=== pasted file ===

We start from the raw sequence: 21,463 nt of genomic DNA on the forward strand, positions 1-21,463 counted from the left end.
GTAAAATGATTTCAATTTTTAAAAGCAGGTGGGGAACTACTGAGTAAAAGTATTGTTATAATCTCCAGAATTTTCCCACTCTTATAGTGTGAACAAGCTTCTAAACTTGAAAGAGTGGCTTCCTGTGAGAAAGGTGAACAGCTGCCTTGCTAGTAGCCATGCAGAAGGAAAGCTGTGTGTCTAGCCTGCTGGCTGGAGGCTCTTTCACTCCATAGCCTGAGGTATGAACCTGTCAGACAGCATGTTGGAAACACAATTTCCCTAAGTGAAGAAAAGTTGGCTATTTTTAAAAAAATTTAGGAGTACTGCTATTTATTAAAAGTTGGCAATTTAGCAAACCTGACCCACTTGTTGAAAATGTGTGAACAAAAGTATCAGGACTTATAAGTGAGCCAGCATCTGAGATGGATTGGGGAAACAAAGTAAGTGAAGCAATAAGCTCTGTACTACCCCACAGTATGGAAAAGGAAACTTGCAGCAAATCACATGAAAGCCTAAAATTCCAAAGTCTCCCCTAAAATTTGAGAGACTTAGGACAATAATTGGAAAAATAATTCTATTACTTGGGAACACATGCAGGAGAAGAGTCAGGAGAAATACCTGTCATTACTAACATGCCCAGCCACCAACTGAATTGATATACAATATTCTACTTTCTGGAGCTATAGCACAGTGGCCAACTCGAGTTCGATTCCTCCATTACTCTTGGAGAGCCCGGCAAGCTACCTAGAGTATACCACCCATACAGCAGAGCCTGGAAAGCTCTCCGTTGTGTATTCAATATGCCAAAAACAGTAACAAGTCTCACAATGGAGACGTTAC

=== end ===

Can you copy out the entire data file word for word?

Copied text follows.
We start from the raw sequence: 21,463 nt of genomic DNA on the forward strand, positions 1-21,463 counted from the left end.
GTAAAATGATTTCAATTTTTAAAAGCAGGTGGGGAACTACTGAGTAAAAGTATTGTTATAATCTCCAGAATTTTCCCACTCTTATAGTGTGAACAAGCTTCTAAACTTGAAAGAGTGGCTTCCTGTGAGAAAGGTGAACAGCTGCCTTGCTAGTAGCCATGCAGAAGGAAAGCTGTGTGTCTAGCCTGCTGGCTGGAGGCTCTTTCACTCCATAGCCTGAGGTATGAACCTGTCAGACAGCATGTTGGAAACACAATTTCCCTAAGTGAAGAAAAGTTGGCTATTTTTAAAAAAATTTAGGAGTACTGCTATTTATTAAAAGTTGGCAATTTAGCAAACCTGACCCACTTGTTGAAAATGTGTGAACAAAAGTATCAGGACTTATAAGTGAGCCAGCATCTGAGATGGATTGGGGAAACAAAGTAAGTGAAGCAATAAGCTCTGTACTACCCCACAGTATGGAAAAGGAAACTTGCAGCAAATCACATGAAAGCCTAAAATTCCAAAGTCTCCCCTAAAATTTGAGAGACTTAGGACAATAATTGGAAAAATAATTCTATTACTTGGGAACACATGCAGGAGAAGAGTCAGGAGAAATACCTGTCATTACTAACATGCCCAGCCACCAACTGAATTGATATACAATATTCTACTTTCTGGAGCTATAGCACAGTGGCCAACTCGAGTTCGATTCCTCCATTACTCTTGGAGAGCCCGGCAAGCTACCTAGAGTATACCACCCATACAGCAGAGCCTGGAAAGCTCTCCGTTGTGTATTCAATATGCCAAAAACAGTAACAAGTCTCACAATGGAGACGTTAC